THE FICTION OF BRUNO SCHULZ is alive with dead things. His stories all take place in the narrow landscape of his childhood: the small, provincial town of Drohobycz in what was then the Austro-Hungarian Empire and is now western Ukraine, a few years after the start of the twentieth century. At the same time, they seem to occupy a separate cosmos, one whose physics, biology and even meteorology are distinct from our own. Schulz’s Drohobycz is a city of abnormal winds, intercalated seasons and illusory geography, in which time is entirely plastic, stretching out and contracting according to its own desires.
Here, the boundaries between people and things aren’t fixed. Human beings are susceptible to sudden, inexplicable transformations. They turn into animals — cockroaches, flies, crustaceans — and objects — a pile of ash, a primitive telegraph, a heap of rubbish, the rubber tube of an enema. A flock of multicolored birds flies from the family house in winter; in the fall, it returns blind and misshapen, the birds’ anatomy a nonsense of cardboard and carrion. The substance of reality seems paper-thin and prone to tearing. In attics, darkness degenerates and ferments. Unmade beds rise like dough. Colorless poppies sprout out of the weightless fabric of nightmares and hashish.
But perhaps the most important way in which Schulz’s cosmos differs from our own is that dead things are never simply dead. Matter is never inert. Beneath its inertia and clumsiness, matter trembles with a life of its own. It pulsates and shivers, grows, ferments and germinates. Its curious respiration can be felt passing over moldering, water-stained walls and in the pullulating jungles of wallpaper. In certain environments — in forgotten rooms overgrown with bricks and above rubbish heaps, abounding in the hummus of memories, nostalgia, and sterile boredom — matter sprouts and flowers in a parody of vegetable life. Trapped in wax figures and tailors’ dummies or crucified in chests and tables, it rebels against the cruel prison of its form.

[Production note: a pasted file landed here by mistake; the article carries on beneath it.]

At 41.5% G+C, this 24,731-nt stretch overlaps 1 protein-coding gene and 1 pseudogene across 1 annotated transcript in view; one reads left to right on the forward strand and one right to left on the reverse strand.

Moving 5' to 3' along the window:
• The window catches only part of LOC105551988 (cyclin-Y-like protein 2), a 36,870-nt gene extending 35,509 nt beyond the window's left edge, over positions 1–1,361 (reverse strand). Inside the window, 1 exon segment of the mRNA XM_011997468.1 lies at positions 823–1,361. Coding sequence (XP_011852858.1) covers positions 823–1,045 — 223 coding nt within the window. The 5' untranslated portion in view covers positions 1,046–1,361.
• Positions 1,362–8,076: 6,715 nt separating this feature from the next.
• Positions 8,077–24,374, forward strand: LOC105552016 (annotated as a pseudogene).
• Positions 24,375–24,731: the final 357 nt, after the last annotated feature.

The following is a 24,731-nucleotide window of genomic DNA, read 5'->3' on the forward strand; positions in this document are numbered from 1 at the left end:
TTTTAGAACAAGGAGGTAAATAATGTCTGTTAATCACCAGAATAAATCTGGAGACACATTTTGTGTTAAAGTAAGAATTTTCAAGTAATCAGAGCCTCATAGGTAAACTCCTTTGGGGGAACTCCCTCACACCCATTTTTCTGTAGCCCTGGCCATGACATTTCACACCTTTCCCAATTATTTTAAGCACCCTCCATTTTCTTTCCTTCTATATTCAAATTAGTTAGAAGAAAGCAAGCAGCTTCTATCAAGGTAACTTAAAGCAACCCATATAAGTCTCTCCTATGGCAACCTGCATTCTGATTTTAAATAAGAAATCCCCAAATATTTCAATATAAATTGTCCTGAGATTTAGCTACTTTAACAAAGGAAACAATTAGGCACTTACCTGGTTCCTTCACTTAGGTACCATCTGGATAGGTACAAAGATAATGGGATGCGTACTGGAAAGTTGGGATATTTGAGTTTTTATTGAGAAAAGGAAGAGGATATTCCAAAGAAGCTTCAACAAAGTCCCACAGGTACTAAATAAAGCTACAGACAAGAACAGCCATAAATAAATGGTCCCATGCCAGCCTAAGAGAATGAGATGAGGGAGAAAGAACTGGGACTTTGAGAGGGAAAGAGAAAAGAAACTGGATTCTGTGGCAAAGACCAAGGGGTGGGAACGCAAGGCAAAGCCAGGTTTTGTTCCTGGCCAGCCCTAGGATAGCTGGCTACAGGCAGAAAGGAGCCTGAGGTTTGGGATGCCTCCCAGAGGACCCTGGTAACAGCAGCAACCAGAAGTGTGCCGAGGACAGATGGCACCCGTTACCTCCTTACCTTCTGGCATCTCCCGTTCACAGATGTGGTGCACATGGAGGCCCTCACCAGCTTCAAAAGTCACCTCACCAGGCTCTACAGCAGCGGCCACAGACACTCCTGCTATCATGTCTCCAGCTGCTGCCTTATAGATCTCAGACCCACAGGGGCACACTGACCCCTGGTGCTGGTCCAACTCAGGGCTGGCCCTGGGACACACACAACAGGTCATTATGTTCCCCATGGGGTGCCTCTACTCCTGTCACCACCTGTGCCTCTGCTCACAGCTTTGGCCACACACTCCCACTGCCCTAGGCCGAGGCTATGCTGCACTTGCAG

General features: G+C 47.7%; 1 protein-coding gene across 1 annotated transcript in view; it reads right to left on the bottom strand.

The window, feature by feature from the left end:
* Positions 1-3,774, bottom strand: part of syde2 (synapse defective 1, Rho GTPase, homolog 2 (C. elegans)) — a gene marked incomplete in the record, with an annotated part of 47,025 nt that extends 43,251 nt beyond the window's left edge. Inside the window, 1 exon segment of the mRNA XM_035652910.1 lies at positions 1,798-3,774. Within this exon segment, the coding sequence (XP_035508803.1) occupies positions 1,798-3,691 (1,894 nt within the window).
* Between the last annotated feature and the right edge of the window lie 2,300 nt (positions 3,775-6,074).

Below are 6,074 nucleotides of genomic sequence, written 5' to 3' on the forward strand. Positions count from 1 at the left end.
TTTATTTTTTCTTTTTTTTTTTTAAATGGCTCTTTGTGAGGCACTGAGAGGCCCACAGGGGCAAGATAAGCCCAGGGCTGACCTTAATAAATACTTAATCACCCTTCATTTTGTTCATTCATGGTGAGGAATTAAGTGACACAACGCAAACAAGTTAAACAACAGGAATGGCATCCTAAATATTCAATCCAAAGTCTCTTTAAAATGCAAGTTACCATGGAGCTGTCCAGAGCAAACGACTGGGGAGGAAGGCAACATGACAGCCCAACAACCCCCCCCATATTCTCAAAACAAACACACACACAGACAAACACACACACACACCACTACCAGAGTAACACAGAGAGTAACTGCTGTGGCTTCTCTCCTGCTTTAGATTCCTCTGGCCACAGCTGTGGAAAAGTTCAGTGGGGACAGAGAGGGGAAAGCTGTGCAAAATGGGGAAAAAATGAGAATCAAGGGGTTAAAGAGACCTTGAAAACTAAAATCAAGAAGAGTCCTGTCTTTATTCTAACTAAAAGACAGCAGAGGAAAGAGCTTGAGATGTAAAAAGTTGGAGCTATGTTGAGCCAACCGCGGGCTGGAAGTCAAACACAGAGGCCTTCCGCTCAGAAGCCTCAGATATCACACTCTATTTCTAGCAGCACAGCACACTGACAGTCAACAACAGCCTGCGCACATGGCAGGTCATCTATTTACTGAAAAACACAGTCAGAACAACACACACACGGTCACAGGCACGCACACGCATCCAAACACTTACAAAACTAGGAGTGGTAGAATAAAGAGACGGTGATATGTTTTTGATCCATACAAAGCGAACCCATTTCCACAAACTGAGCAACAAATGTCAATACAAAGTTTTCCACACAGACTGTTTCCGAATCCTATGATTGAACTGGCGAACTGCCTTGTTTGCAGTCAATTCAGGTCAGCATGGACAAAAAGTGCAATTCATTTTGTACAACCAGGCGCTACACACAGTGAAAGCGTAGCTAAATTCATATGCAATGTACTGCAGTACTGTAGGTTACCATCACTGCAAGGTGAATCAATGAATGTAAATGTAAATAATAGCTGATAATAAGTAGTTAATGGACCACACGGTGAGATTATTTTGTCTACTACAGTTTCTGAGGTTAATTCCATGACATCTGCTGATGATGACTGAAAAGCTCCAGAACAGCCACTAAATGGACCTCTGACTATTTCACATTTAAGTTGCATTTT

Schulz’s fiction is one of those rare bodies of literary work that gives rise to its own cosmology. Attention to the secret, inner life of matter is at its heart. This is what makes his stories seem so strange and unlike anything else in the modernist canon, at once domestic and uncanny, sweetly nostalgic and unaccountably bizarre. The life of matter is also at the heart of his poetic project. As he explained in a letter to his friend and literary rival S.I. Witkiewicz, his 1934 short-story collection Cinnamon Shops (The Street of Crocodiles in English) “offers a certain recipe for reality, posits a certain special kind of substance … it contains no dead, hard, limited objects … the life of the substance consists in the assuming and consuming of numberless masks.”
Within the stories, it is left to Jacob, Schulz’s father, to justify the peculiar theology behind living matter. The central story in Cinnamon Shops is called “Tailors’ Dummies.” In it, Jacob gives a series of lectures, or parodies of lectures. The first is subtitled “The Second Book of Genesis,” and that is, in effect, what they all are: accounts of the creation, or really, the re-creation of the world accordi...read more